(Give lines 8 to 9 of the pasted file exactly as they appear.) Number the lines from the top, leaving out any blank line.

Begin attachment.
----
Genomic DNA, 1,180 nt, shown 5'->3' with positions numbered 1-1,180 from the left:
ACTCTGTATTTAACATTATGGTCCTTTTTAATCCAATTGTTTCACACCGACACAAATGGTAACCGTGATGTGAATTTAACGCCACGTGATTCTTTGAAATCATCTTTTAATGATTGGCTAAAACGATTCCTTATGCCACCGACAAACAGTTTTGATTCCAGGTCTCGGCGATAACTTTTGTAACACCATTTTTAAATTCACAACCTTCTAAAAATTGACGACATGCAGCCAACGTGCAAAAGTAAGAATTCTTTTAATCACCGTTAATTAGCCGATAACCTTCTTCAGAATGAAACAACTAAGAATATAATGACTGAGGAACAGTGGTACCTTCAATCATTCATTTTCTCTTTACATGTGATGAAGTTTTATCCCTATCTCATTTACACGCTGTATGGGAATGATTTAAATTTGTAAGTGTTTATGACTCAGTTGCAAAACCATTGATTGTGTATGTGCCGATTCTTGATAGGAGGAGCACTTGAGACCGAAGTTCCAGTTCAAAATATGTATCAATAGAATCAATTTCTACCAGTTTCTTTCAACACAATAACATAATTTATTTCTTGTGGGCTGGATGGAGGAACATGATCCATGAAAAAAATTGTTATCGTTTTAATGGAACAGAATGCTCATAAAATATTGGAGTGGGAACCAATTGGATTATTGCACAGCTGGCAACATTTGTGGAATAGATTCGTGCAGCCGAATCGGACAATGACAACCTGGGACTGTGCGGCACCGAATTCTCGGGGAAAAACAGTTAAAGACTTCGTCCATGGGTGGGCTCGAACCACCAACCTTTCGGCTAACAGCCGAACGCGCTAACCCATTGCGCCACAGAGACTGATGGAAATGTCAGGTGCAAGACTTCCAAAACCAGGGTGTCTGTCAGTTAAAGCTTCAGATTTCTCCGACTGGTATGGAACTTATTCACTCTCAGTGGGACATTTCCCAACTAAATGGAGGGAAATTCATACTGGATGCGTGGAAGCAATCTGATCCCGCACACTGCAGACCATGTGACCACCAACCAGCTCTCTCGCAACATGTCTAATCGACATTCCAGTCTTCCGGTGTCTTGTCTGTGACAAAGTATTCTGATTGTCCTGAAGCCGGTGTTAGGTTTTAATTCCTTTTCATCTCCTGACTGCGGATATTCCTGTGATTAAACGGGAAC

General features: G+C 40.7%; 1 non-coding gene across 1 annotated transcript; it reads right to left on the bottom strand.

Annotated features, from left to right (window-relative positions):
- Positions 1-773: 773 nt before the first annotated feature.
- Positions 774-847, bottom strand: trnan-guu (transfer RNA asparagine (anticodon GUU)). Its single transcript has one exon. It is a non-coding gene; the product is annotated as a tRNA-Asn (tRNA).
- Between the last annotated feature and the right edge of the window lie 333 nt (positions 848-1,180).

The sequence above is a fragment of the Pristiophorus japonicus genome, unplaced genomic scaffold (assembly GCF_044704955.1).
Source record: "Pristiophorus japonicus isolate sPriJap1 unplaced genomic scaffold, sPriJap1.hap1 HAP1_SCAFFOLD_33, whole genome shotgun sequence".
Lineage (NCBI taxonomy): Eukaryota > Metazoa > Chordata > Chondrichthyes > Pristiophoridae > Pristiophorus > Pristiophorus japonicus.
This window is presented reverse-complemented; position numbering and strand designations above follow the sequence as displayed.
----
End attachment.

The sequence above is a fragment of the Pristiophorus japonicus genome, unplaced genomic scaffold (assembly GCF_044704955.1).
Source record: "Pristiophorus japonicus isolate sPriJap1 unplaced genomic scaffold, sPriJap1.hap1 HAP1_SCAFFOLD_33, whole genome shotgun sequence".